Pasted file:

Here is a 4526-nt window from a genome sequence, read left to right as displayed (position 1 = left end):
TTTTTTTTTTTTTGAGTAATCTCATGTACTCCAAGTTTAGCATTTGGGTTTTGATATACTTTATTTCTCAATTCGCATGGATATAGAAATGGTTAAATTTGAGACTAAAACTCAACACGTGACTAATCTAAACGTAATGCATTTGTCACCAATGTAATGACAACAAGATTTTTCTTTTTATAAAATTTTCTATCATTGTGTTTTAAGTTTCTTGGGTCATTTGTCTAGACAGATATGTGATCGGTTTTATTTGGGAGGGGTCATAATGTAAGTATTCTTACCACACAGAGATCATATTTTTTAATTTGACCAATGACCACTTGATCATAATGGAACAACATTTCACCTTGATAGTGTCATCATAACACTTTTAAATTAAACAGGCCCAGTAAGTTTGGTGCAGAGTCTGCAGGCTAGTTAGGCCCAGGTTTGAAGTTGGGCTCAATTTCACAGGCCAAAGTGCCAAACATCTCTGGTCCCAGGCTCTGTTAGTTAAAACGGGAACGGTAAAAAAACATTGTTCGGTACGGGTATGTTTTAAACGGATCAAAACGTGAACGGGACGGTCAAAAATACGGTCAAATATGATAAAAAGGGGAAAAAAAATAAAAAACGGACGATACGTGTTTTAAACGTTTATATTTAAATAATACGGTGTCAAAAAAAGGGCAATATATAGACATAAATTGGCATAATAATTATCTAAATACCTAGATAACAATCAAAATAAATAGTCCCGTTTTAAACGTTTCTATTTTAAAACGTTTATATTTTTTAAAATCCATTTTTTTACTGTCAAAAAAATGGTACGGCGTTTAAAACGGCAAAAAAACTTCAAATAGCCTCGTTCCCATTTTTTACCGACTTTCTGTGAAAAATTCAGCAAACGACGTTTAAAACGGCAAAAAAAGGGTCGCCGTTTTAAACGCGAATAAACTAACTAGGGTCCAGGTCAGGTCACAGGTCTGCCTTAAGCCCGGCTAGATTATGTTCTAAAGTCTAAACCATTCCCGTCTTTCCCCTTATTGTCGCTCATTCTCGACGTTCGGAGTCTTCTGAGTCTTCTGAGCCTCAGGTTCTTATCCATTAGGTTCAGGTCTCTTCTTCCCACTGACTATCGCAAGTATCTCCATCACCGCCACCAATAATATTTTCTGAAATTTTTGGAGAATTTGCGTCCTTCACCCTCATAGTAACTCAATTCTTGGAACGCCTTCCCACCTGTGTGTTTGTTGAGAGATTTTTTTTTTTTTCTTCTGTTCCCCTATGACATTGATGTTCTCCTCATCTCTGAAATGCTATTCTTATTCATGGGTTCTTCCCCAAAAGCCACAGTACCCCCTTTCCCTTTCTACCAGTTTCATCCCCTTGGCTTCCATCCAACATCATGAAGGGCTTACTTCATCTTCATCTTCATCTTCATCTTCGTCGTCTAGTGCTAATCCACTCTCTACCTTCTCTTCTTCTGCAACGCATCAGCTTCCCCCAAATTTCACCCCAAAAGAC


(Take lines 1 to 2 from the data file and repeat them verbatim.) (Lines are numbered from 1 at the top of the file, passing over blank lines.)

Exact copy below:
Here is a 4526-nt window from a genome sequence, read left to right as displayed (position 1 = left end):
TTTTTTTTTTTTTGAGTAATCTCATGTACTCCAAGTTTAGCATTTGGGTTTTGATATACTTTATTTCTCAATTCGCATGGATATAGAAATGGTTAAATTTGAGACTAAAACTCAACACGTGACTAATCTAAACGTAATGCATTTGTCACCAATGTAATGACAACAAGATTTTTCTTTTTATAAAATTTTCTATCATTGTGTTTTAAGTTTCTTGGGTCATTTGTCTAGACAGATATGTGATCGGTTTTATTTGGGAGGGGTCATAATGTAAGTATTCTTACCACACAGAGATCATATTTTTTAATTTGACCAATGACCACTTGATCATAATGGAACAACATTTCACCTTGATAGTGTCATCATAACACTTTTAAATTAAACAGGCCCAGTAAGTTTGGTGCAGAGTCTGCAGGCTAGTTAGGCCCAGGTTTGAAGTTGGGCTCAATTTCACAGGCCAAAGTGCCAAACATCTCTGGTCCCAGGCTCTGTTAGTTAAAACGGGAACGGTAAAAAAACATTGTTCGGTACGGGTATGTTTTAAACGGATCAAAACGTGAACGGGACGGTCAAAAATACGGTCAAATATGATAAAAAGGGGAAAAAAAATAAAAAACGGACGATACGTGTTTTAAACGTTTATATTTAAATAATACGGTGTCAAAAAAAGGGCAATATATAGACATAAATTGGCATAATAATTATCTAAATACCTAGATAACAATCAAAATAAATAGTCCCGTTTTAAACGTTTCTATTTTAAAACGTTTATATTTTTTAAAATCCATTTTTTTACTGTCAAAAAAATGGTACGGCGTTTAAAACGGCAAAAAAACTTCAAATAGCCTCGTTCCCATTTTTTACCGACTTTCTGTGAAAAATTCAGCAAACGACGTTTAAAACGGCAAAAAAAGGGTCGCCGTTTTAAACGCGAATAAACTAACTAGGGTCCAGGTCAGGTCACAGGTCTGCCTTAAGCCCGGCTAGATTATGTTCTAAAGTCTAAACCATTCCCGTCTTTCCCCTTATTGTCGCTCATTCTCGACGTTCGGAGTCTTCTGAGTCTTCTGAGCCTCAGGTTCTTATCCATTAGGTTCAGGTCTCTTCTTCCCACTGACTATCGCAAGTATCTCCATCACCGCCACCAATAATATTTTCTGAAATTTTTGGAGAATTTGCGTCCTTCACCCTCATAGTAACTCAATTCTTGGAACGCCTTCCCACCTGTGTGTTTGTTGAGAGATTTTTTTTTTTTTCTTCTGTTCCCCTATGACATTGATGTTCTCCTCATCTCTGAAATGCTATTCTTATTCATGGGTTCTTCCCCAAAAGCCACAGTACCCCCTTTCCCTTTCTACCAGTTTCATCCCCTTGGCTTCCATCCAACATCATGAAGGGCTTACTTCATCTTCATCTTCATCTTCATCTTCGTCGTCTAGTGCTAATCCACTCTCTACCTTCTCTTCTTCTGCAACGCATCAGCTTCCCCCAAATTTCACCCCAAAAGAC